Whatever You Do, Don’t Give Up Milk
Feb 28, 2011
In calculating what it takes to make a respectable dairy margin when both feed costs and milk prices are high, three things are clear.
On first blush, a $17.22/cwt. Class III average for the rest of the year (last Thursday’s prices) seems like a respectable price. Tack on another $1.50 basis here in the Midwest, and you have a very respectable price—and one you’d think leaves ample room for margin.
At least you’d think that was the case. But $7 corn and $350 soybean meal can eat up margin very quickly. To get an idea how quickly, I used a spreadsheet made available by Robert Tigner, a Nebraska Extension specialist. The spreadsheet is geared toward the Midwest, and looks at 300-cow freestall herds producing 20,000 lb./cow and 24,000 lb./cow annually.
I went on to AgWeb and plugged in March through December Class III + $1.50/cwt. basis. I also plugged in corn and soybean meal prices for each of those months as well. Keep in mind that last Thursday’s prices took a dive—Class III, corn and soybeans were all lower. But relatively speaking, the previous price relationships of high milk prices and high feed prices held up.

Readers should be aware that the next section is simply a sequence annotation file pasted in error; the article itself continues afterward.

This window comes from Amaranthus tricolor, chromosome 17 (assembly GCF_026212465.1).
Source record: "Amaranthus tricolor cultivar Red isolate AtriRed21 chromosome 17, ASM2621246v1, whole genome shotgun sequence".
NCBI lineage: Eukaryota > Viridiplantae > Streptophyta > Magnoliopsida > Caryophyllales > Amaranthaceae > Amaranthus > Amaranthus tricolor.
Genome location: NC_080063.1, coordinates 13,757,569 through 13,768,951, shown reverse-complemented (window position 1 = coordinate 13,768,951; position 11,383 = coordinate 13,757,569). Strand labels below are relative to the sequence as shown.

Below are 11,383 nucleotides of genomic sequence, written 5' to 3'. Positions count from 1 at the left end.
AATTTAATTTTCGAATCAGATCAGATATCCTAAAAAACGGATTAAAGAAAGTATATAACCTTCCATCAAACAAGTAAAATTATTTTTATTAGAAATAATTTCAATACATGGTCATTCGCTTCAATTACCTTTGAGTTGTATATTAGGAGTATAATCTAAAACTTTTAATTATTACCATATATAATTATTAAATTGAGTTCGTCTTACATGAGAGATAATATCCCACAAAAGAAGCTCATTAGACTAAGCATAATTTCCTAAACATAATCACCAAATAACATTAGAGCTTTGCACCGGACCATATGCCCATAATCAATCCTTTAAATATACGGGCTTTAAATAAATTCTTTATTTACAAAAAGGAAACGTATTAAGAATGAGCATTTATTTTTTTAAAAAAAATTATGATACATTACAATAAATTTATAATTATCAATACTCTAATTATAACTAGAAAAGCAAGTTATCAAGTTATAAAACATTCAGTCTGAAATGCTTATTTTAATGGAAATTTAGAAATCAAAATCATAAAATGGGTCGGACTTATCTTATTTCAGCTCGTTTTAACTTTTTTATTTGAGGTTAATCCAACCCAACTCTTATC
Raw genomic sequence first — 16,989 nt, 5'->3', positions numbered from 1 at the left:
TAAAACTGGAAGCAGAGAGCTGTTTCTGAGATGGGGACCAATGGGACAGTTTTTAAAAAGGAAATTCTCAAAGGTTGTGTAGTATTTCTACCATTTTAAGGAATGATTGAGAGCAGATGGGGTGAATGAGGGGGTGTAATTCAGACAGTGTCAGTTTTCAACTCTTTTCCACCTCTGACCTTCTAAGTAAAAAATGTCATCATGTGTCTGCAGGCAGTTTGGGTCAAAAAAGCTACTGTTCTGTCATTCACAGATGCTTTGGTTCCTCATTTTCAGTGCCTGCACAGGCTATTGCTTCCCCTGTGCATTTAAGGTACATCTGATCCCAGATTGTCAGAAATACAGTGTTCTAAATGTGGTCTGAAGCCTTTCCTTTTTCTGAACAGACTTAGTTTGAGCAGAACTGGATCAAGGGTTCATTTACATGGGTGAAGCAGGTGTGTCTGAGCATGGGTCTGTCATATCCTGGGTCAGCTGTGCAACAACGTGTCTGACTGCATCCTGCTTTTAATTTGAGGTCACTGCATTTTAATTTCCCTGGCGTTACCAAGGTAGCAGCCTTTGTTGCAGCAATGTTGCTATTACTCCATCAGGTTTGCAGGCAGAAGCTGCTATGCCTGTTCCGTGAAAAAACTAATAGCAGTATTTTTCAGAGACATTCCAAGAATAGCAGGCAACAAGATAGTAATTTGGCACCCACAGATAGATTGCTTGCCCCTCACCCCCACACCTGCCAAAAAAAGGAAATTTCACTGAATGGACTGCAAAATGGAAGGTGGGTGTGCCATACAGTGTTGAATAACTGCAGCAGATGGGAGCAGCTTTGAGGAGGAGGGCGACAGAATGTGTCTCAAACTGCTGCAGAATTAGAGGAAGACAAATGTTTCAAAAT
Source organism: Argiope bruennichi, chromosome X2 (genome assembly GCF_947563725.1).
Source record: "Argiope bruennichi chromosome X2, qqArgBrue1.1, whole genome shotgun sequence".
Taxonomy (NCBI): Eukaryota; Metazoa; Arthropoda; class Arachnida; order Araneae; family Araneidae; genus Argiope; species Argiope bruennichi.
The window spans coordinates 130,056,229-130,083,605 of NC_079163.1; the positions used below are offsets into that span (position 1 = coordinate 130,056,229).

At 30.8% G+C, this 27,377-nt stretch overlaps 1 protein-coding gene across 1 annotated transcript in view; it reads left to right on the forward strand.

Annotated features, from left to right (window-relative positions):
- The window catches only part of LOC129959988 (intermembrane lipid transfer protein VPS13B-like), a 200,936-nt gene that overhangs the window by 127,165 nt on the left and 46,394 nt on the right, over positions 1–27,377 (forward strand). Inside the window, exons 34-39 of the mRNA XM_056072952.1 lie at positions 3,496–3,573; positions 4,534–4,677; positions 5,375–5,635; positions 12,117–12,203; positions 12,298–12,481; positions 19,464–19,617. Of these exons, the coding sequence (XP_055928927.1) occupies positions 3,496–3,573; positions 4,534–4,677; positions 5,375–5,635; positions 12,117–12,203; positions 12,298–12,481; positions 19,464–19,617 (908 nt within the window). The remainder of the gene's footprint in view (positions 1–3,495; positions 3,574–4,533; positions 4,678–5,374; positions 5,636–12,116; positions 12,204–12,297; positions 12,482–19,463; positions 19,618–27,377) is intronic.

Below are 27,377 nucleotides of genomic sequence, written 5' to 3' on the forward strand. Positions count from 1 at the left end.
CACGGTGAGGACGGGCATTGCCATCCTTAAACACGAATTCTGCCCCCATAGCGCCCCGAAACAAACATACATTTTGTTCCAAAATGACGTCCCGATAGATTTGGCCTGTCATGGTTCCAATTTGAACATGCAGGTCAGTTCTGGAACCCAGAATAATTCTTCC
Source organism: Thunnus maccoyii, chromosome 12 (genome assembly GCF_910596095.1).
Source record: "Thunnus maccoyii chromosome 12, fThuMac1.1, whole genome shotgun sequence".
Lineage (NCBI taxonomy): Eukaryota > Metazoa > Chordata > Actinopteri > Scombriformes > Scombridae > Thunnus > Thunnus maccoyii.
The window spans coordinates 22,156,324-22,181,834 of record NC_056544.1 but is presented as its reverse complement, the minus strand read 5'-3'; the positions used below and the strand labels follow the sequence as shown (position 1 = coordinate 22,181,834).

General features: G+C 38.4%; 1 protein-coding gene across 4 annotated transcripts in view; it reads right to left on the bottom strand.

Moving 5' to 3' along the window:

What I found was surprising, to say the least. The 20,000-lb. herd is spending about $205 per month in feed costs. The 24,000 lb. is spending roughly $20 more than that each month. You’d expect that—more milk takes more feed—but not on one-to-one ratio because you’re diluting out maintenance feed costs with more milk. (Ten percent more feed yields 20% more milk.)
Both the 20,000 lb. herd and the 24,000 lb. herd had respectable income over feed costs. The 20,000 lb. herd averaged $6.41 IOFC for the remainder of 2011; the 24,000 lb. herd, $7.41.
But then things got dicey. Total breakeven cost for the 20,000-lb. herd came in at $19.56/cwt. For the 24,000 lb. herd, the total breakeven was $17.64/cwt.—almost $2/cwt. less. (Not only are higher producing herds diluting out maintenance feed costs, they’re spreading their labor and other fixed costs over more hundredweights of milk.)
And with the milk price averaging $18.72 for the year, the 20,000 lb. herd only had one month in the black—March, with income over total cost of just 40¢/cwt. For March through December, the 20,000 lb. herd lost an average of 84¢/cwt.
In contrast, the 24,000 lb. herd saw $1.08/cwt. profit March through December, even though it was spending $20 more per cow per month for feed.
That $1.08/cwt. profit translates into $260 net per cow on an annual basis. The 20,000-lb. herd was losing $168/cow—or a swing of $428.
The bottom line is simply this: Pounds of milk shipped matters. And to make money, you have to spend money. Spending $250/cow/year more on feed actually nets a profit. Not spending it pretty much guarantees a loss. The third lesson is that you have to lock in prices—milk and feed—when they offer a margin. Even a 24,000-lb. herd average won’t guarantee black ink if milk prices drop a $1 and feed remains high.